Dr. Woodrow Clark is a co-recipient of the 2007 Nobel Prize, along with former Vice President Al Gore, for his work as a co-author and co-editor of the United Nations Intergovernmental Panel on Climate Change Third Report.
He was also the first research director for the UN Framework Convention on Climate Change, establishing the economic and technical basis for renewable energy technologies to be commercialized in developing nations. He currently manages Clark Strategic Partners and consults with the Los Angeles Community College District, helping their campuses become energy independent and carbon neutral.
I caught up with Dr. Clark to talk about renewable energy, energy policy, bicycle lanes and why it all matters.
Q: How did you become involved in co-authoring the report from the UN IPCC that ultimately made you a co-recipient of the Nobel Prize?
A: At the time, I was at the Lawrence Livermore National Laboratory in Livermore, California.
I became aware of the work the UN was starting to do in this area, and while I was full-time at Lawrence Livermore labs, I asked if I could participate in the panels. They said I had to do it on my own time and at my own expense, so I did. I found some money and paid for my travel and took time off from work because I thought it was an important topic to pursue.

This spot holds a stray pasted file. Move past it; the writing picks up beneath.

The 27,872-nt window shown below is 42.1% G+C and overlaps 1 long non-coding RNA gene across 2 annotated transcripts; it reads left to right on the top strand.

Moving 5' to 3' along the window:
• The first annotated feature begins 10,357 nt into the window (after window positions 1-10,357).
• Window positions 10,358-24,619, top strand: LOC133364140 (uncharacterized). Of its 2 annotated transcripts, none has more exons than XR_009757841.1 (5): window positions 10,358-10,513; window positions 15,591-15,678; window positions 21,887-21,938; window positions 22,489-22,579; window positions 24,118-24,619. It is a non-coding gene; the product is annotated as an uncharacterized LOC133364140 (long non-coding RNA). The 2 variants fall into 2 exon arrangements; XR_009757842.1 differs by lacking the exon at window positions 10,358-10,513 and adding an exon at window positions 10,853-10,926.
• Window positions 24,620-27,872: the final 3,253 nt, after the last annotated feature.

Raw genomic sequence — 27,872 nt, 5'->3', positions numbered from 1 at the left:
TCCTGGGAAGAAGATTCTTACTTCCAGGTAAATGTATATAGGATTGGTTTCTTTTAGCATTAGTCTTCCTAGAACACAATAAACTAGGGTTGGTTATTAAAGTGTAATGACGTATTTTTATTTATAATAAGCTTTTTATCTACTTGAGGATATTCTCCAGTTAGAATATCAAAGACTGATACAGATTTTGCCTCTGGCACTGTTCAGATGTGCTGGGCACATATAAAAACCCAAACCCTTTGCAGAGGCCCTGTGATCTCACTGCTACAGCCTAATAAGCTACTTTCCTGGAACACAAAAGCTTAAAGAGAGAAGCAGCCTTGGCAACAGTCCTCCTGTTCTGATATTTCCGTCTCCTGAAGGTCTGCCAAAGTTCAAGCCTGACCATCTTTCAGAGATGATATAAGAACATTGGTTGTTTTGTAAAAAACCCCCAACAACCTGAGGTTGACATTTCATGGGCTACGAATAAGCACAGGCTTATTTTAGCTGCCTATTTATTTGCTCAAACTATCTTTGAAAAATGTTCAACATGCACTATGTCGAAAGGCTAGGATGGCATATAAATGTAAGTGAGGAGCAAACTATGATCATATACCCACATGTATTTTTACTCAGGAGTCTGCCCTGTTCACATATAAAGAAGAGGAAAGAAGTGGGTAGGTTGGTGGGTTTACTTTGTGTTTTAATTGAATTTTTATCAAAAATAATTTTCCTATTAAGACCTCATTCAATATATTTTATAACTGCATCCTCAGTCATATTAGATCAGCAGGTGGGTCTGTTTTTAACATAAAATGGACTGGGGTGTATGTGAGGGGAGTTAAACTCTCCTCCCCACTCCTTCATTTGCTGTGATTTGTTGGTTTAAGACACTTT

I was a participant in the panels throughout the ’90’s. As a result, I was asked to be the first research director for one of the areas of the UN Framework Convention on Climate Change; I was to look at environmentally sound technologies like solar, wind, and others and see how they could be transferred from developed countries to developing countries. I had six co-authors covering things like wind from Denmark and solar from Japan. It was a landmark study.
My involvement with the IPCC went on for about 4 or 5 years, but after a while I changed jobs and went to work in Denmark as a visiting professor and wasn’t able to participate anymore.
Another interesting twist is that I was the co-author on the chapter on economics and finance and the co-editor on the chapter on legal and contract agreements. Those are two areas that I’m very much involved in today. In fact, it’s what I do professionally with the colleges.